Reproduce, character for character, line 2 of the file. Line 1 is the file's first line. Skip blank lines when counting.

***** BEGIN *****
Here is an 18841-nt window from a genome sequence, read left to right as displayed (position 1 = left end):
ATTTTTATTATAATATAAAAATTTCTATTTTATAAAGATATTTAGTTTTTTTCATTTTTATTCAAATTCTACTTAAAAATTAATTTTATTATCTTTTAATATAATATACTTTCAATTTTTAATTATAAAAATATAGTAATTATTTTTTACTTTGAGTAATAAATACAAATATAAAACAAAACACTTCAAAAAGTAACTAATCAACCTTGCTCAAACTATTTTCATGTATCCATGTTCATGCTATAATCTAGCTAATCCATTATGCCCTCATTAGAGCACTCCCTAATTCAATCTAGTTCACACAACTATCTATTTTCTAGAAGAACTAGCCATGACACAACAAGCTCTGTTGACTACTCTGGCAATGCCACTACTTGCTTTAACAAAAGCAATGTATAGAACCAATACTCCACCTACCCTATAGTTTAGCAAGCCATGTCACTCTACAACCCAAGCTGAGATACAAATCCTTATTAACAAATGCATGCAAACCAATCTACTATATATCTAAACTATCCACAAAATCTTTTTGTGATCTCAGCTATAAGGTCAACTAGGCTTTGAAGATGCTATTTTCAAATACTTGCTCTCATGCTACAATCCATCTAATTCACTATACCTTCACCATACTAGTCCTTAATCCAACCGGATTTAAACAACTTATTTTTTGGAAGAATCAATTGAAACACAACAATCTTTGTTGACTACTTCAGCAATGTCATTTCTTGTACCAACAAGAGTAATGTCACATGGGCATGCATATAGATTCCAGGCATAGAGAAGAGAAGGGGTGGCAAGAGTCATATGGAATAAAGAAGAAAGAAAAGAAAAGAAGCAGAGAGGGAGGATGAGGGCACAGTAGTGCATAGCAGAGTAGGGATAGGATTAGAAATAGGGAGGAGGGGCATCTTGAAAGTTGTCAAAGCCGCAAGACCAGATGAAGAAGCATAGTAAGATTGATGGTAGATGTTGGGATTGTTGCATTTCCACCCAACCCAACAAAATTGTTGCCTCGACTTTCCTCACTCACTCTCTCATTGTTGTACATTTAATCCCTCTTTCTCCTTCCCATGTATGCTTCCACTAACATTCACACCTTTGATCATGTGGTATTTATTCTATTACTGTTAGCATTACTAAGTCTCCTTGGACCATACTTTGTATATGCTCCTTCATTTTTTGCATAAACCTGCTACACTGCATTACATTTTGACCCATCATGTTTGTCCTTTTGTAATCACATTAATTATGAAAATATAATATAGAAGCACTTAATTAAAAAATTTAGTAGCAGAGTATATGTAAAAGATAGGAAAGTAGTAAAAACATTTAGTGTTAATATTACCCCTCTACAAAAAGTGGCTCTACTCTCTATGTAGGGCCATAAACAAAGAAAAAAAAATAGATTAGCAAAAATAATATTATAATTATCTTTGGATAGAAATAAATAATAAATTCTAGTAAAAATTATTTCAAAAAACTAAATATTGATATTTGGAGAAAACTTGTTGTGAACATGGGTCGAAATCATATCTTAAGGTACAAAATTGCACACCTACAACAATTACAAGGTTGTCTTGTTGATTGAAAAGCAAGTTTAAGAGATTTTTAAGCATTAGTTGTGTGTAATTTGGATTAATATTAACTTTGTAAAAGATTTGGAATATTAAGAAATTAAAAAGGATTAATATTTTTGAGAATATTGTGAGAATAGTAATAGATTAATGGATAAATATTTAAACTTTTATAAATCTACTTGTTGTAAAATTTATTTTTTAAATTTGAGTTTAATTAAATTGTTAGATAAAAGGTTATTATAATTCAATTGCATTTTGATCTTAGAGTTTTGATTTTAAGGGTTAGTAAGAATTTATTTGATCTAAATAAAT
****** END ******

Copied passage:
ATTTTTATTATAATATAAAAATTTCTATTTTATAAAGATATTTAGTTTTTTTCATTTTTATTCAAATTCTACTTAAAAATTAATTTTATTATCTTTTAATATAATATACTTTCAATTTTTAATTATAAAAATATAGTAATTATTTTTTACTTTGAGTAATAAATACAAATATAAAACAAAACACTTCAAAAAGTAACTAATCAACCTTGCTCAAACTATTTTCATGTATCCATGTTCATGCTATAATCTAGCTAATCCATTATGCCCTCATTAGAGCACTCCCTAATTCAATCTAGTTCACACAACTATCTATTTTCTAGAAGAACTAGCCATGACACAACAAGCTCTGTTGACTACTCTGGCAATGCCACTACTTGCTTTAACAAAAGCAATGTATAGAACCAATACTCCACCTACCCTATAGTTTAGCAAGCCATGTCACTCTACAACCCAAGCTGAGATACAAATCCTTATTAACAAATGCATGCAAACCAATCTACTATATATCTAAACTATCCACAAAATCTTTTTGTGATCTCAGCTATAAGGTCAACTAGGCTTTGAAGATGCTATTTTCAAATACTTGCTCTCATGCTACAATCCATCTAATTCACTATACCTTCACCATACTAGTCCTTAATCCAACCGGATTTAAACAACTTATTTTTTGGAAGAATCAATTGAAACACAACAATCTTTGTTGACTACTTCAGCAATGTCATTTCTTGTACCAACAAGAGTAATGTCACATGGGCATGCATATAGATTCCAGGCATAGAGAAGAGAAGGGGTGGCAAGAGTCATATGGAATAAAGAAGAAAGAAAAGAAAAGAAGCAGAGAGGGAGGATGAGGGCACAGTAGTGCATAGCAGAGTAGGGATAGGATTAGAAATAGGGAGGAGGGGCATCTTGAAAGTTGTCAAAGCCGCAAGACCAGATGAAGAAGCATAGTAAGATTGATGGTAGATGTTGGGATTGTTGCATTTCCACCCAACCCAACAAAATTGTTGCCTCGACTTTCCTCACTCACTCTCTCATTGTTGTACATTTAATCCCTCTTTCTCCTTCCCATGTATGCTTCCACTAACATTCACACCTTTGATCATGTGGTATTTATTCTATTACTGTTAGCATTACTAAGTCTCCTTGGACCATACTTTGTATATGCTCCTTCATTTTTTGCATAAACCTGCTACACTGCATTACATTTTGACCCATCATGTTTGTCCTTTTGTAATCACATTAATTATGAAAATATAATATAGAAGCACTTAATTAAAAAATTTAGTAGCAGAGTATATGTAAAAGATAGGAAAGTAGTAAAAACATTTAGTGTTAATATTACCCCTCTACAAAAAGTGGCTCTACTCTCTATGTAGGGCCATAAACAAAGAAAAAAAAATAGATTAGCAAAAATAATATTATAATTATCTTTGGATAGAAATAAATAATAAATTCTAGTAAAAATTATTTCAAAAAACTAAATATTGATATTTGGAGAAAACTTGTTGTGAACATGGGTCGAAATCATATCTTAAGGTACAAAATTGCACACCTACAACAATTACAAGGTTGTCTTGTTGATTGAAAAGCAAGTTTAAGAGATTTTTAAGCATTAGTTGTGTGTAATTTGGATTAATATTAACTTTGTAAAAGATTTGGAATATTAAGAAATTAAAAAGGATTAATATTTTTGAGAATATTGTGAGAATAGTAATAGATTAATGGATAAATATTTAAACTTTTATAAATCTACTTGTTGTAAAATTTATTTTTTAAATTTGAGTTTAATTAAATTGTTAGATAAAAGGTTATTATAATTCAATTGCATTTTGATCTTAGAGTTTTGATTTTAAGGGTTAGTAAGAATTTATTTGATCTAAATAAAT